PMQ caught up with Field & Stream editor-in-chief Colin Kearns after we ran across his article titled, "How to Cook Delicious Wild Game Pizza in a Cast Iron Skillet."
First, it was the beautiful egg on top that caught our eye, then it was the thought of the flavor that a cast iron skilled creates on a pizza crust. Finally, it was the lure of fresh venison meat. Wow, that pizza sounded tasty!
So, we reached out to the magazine and asked what other types of wild game pizzas Colin had in his recipe box. He shared two more combinations: dove breast with jalapenos, and pheasant breast with Fontina cheese, caramelized onions, bacon and shiitakes (no red sauce on this one).
If you're a wild game hunter or know one, which of these pizzas would you try? Have you already made a wild game pizza of your own creation? Even if you aren't into wild game, there are some great pointers for cooking pizza in a cast iron skillet.
Sausage, onions, and green peppers is my favorite combo, so that’s what I went with here.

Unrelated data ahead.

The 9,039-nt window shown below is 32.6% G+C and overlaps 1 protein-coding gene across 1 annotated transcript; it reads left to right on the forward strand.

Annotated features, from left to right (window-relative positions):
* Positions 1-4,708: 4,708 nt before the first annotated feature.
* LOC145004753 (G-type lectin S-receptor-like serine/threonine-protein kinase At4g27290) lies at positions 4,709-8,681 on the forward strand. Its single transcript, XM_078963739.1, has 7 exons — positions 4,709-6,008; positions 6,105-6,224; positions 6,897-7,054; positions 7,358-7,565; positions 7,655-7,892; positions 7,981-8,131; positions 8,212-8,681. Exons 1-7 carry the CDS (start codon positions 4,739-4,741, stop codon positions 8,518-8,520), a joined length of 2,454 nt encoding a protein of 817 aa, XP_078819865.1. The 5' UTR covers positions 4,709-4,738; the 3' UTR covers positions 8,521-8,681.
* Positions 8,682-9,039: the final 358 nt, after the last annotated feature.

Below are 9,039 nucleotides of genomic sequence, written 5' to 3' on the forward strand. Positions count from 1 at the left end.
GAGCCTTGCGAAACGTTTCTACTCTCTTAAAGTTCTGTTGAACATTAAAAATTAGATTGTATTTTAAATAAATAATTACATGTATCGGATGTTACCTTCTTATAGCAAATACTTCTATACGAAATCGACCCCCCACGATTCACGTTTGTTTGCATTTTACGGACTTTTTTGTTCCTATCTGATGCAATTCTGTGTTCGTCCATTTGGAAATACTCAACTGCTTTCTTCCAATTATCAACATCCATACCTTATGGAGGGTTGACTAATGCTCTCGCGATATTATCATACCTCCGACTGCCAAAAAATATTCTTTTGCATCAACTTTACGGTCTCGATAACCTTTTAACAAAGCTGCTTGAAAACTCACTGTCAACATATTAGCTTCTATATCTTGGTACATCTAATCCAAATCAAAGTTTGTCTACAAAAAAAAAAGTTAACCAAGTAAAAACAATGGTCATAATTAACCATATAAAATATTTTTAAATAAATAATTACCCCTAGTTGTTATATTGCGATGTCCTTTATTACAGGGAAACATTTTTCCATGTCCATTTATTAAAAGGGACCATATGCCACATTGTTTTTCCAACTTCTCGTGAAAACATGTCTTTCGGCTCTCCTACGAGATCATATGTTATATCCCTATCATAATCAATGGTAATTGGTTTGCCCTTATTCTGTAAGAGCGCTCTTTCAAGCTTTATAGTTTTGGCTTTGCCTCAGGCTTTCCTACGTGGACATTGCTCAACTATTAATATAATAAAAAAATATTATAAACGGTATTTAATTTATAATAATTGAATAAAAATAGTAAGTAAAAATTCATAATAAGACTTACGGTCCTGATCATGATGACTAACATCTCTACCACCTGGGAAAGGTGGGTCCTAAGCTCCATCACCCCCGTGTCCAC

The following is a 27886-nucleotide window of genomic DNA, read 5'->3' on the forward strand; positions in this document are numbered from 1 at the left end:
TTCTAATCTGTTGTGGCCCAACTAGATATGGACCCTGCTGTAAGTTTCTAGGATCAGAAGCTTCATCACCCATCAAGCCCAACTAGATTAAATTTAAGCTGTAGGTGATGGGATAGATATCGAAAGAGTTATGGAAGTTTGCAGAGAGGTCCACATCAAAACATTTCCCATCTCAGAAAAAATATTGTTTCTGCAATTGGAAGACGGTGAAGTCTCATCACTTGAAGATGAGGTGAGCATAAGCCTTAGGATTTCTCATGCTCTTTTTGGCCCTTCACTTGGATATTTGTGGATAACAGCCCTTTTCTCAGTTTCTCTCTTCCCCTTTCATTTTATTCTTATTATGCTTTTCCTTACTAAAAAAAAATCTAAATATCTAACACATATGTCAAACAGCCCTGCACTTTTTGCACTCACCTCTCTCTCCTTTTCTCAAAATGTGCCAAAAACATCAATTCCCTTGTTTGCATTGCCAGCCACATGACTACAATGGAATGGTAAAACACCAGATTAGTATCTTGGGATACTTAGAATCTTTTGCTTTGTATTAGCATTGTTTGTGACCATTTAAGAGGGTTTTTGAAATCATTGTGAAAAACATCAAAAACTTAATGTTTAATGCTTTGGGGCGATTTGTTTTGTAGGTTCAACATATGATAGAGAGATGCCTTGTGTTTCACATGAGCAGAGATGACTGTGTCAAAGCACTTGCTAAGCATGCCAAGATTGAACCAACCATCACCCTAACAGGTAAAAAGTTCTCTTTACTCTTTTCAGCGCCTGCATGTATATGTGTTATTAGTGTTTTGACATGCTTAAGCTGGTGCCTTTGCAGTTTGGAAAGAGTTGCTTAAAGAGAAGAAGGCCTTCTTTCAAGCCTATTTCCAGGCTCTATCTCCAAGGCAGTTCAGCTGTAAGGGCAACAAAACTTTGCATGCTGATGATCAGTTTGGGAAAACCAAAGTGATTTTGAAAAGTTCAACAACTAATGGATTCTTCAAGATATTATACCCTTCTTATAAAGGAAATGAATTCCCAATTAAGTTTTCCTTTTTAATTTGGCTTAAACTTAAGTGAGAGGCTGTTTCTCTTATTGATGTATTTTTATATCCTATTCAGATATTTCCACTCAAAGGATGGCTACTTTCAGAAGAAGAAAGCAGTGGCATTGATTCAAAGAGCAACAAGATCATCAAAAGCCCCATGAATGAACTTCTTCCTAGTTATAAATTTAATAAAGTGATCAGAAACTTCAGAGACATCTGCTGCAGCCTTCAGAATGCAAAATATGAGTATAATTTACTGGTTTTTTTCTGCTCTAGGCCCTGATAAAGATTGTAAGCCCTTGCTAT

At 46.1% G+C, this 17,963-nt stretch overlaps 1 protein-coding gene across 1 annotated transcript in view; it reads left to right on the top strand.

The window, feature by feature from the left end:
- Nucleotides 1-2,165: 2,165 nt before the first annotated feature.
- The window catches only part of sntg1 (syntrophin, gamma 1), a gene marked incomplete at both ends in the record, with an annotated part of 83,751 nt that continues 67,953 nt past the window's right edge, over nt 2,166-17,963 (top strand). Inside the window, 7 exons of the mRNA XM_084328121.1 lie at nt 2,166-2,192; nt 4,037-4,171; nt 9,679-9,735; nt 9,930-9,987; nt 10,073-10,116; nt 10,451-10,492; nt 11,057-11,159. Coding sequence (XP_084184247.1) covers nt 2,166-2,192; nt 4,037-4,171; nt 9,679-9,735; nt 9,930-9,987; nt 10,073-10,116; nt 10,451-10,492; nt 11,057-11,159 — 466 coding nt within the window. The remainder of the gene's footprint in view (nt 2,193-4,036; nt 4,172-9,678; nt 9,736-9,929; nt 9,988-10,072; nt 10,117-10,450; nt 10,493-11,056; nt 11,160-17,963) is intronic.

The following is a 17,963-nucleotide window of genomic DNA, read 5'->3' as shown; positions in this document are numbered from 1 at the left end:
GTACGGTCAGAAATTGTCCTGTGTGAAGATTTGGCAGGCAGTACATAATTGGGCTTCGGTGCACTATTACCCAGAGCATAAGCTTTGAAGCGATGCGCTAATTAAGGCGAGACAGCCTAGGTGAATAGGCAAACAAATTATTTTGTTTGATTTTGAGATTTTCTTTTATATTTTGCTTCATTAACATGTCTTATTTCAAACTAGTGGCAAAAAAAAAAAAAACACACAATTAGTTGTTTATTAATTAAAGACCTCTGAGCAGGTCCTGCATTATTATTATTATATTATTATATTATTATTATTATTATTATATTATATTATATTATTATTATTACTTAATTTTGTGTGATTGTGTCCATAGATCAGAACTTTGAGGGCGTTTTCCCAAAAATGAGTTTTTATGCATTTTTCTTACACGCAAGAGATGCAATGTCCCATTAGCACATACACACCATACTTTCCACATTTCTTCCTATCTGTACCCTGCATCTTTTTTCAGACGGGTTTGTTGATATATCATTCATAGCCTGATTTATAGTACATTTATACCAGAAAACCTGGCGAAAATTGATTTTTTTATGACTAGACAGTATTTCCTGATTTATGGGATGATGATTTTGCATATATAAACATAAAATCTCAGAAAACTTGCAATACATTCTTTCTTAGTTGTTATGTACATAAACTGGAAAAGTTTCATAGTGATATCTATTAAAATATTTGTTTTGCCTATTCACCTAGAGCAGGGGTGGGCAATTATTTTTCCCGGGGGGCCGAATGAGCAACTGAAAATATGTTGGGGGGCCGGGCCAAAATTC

The venison sausage I used is from a recent batch I made at home—a bay-and-garlic sausage, courtesy of Hank Shaw. The pizza dough came from the grocery store, and the cheese is shredded mozzarella.
Before you (gently) transfer the rolled-out dough to the skillet, sprinkle the skillet with flour and cornmeal. This will help keep the dough from sticking to the pan. It will also give you a crunchier bottom crust.
Transfer the dough to the skillet and drizzle some olive oil over the top.
Nothing fancy here—just store-bought, jarred marinara sauce. Drop several tablespoons onto the dough, then spread the sauce out with a spoon.
Warm up the skillet over high heat on the stove. When the tomato sauce starts to bubble slightly, it’s time to pour on the fixings.
I like to layer my toppings: First some cheese, then peppers, onion, and sausage, then another layer of cheese, and so on. At the last minute with this pizza, I decided to drop an egg in the center of the pizza.
Stick the pizza in the 500-degree oven for about 6-10 minutes. When the cheese has melted and the crust is golden-brown, it’s ready.